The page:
Here at Cloudoki we are very specific and protective when it comes to our culture. Besides our work, this is definitely what resonates most with the people that join us, and what makes them remember us long after they've left.

We try our best to enforce the above principles as a solid base for our culture, only then to add a bit of our identity to it.

Knowledge driven

Our main product is knowledge, in the sense that it is what we ultimately sell and what hopefully makes us stand out amongst the crowd. Be it through project development, Architecture mentoring for companies or IoT Hackathons, it's always about sharing our very specific and ever growing knowledge.

It would serve little purpose to advertise this approach and not act on it. We are the first ones to enforce knowledge gathering from everyone in the team.

Every other Friday we have what we have learned to call "Internal Hackfridays", where the whole team is free to spend the whole day hacking away at whatever they find juicy and worth investigating.
Not only does this increase the group's knowledge base, it also gives room for creative thinking, a couple of days free from actual work, and the perfect environment for pizzas.

We cannot fake what we do.


We're all about getting things done the best they can be done. With pretty much everything else, we're flexible.
As long as it doesn't have a negative impact on the team and it doesn't affect our culture or work, it's probably fine.

Having a real impact

I'm personally a very big fan of a "non-authoritarian" way of getting things done. In part because I'm very weary of micro-management, but mostly because we feel everyone should be able to contribute to their work environment.

From processes to technology, most of the great things about us are only so because some coworker was good enough to help us change in some way.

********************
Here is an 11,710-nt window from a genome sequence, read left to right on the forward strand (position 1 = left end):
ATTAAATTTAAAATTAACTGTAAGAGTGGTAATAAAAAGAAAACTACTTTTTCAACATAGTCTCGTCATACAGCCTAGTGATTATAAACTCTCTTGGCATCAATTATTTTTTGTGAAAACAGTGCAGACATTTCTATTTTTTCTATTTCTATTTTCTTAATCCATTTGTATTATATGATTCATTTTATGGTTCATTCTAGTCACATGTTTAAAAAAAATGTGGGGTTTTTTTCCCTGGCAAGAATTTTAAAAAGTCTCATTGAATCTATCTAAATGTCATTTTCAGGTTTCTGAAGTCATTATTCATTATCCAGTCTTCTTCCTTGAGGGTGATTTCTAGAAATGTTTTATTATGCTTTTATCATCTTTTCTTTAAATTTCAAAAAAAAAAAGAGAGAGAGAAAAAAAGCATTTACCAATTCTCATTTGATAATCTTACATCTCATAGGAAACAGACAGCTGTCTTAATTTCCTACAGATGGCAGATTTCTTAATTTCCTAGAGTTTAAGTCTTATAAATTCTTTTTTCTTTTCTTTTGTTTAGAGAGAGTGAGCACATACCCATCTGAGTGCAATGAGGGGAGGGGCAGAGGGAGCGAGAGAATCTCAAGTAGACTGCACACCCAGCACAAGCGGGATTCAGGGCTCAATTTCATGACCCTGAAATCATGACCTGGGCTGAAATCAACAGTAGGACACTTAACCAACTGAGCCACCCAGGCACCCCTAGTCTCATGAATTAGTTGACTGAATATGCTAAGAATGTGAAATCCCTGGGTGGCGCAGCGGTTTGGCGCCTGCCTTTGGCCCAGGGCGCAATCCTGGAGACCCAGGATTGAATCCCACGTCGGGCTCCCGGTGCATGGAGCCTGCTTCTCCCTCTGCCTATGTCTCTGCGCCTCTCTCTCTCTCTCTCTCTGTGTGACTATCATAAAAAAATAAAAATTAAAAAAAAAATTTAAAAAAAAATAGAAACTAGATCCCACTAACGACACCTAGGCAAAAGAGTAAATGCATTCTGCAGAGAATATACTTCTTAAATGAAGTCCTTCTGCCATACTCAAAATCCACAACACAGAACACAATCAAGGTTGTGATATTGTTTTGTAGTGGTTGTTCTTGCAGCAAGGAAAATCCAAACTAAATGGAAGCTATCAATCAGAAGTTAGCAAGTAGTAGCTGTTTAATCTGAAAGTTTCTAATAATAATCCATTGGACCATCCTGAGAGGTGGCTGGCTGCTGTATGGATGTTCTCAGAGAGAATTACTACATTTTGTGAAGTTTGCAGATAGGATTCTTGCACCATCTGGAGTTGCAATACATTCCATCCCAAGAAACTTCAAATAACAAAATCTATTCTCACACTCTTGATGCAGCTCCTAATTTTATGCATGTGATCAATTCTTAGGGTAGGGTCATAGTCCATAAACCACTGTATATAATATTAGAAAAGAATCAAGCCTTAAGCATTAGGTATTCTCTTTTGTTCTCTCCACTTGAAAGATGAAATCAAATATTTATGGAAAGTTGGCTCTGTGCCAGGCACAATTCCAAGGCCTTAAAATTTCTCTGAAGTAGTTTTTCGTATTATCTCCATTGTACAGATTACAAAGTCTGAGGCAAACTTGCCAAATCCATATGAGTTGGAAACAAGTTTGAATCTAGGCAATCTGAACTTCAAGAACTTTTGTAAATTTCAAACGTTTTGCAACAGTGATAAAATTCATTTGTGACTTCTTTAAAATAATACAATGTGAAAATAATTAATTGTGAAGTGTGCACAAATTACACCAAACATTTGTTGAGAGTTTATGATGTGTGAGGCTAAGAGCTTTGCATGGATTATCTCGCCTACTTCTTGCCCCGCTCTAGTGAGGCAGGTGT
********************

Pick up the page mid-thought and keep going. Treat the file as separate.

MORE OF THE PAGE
Trust & Accountability

It doesn't make sense to pick the best and not let them do their thing. The best way to promote trust while empowering people to keep growing, is giving them decisive power. The cost is, of course, everyone being accountable for their decisions, including management.

Can things go wrong? Always. Will we fix them if they do? Damn right.

Work hard, play hard

We don't work longer because we've worked harder at figuring out the right way of doing things. I think everyone is and should be very proud of what we accomplish as a team, on a daily basis. When someone isn't, just push us and we'll go further.
This is what we expect of everyone.

...that, and a very open mind. We're noisy, sometimes rude in a way only old friends are allowed to be, and very engaged into making our working place enjoyable.

You can't fake culture.

Last but definitely not least, culture is not something one can fake through corporate slogans and engaging stock pictures. Eventually, the people that bought into it will call the bluff.

There is definitely value in aiming for something and working your way towards it. Not everything has to be perfect all the time. You can sell a vision as long as it's honest. I assure you that the right people can tell the difference.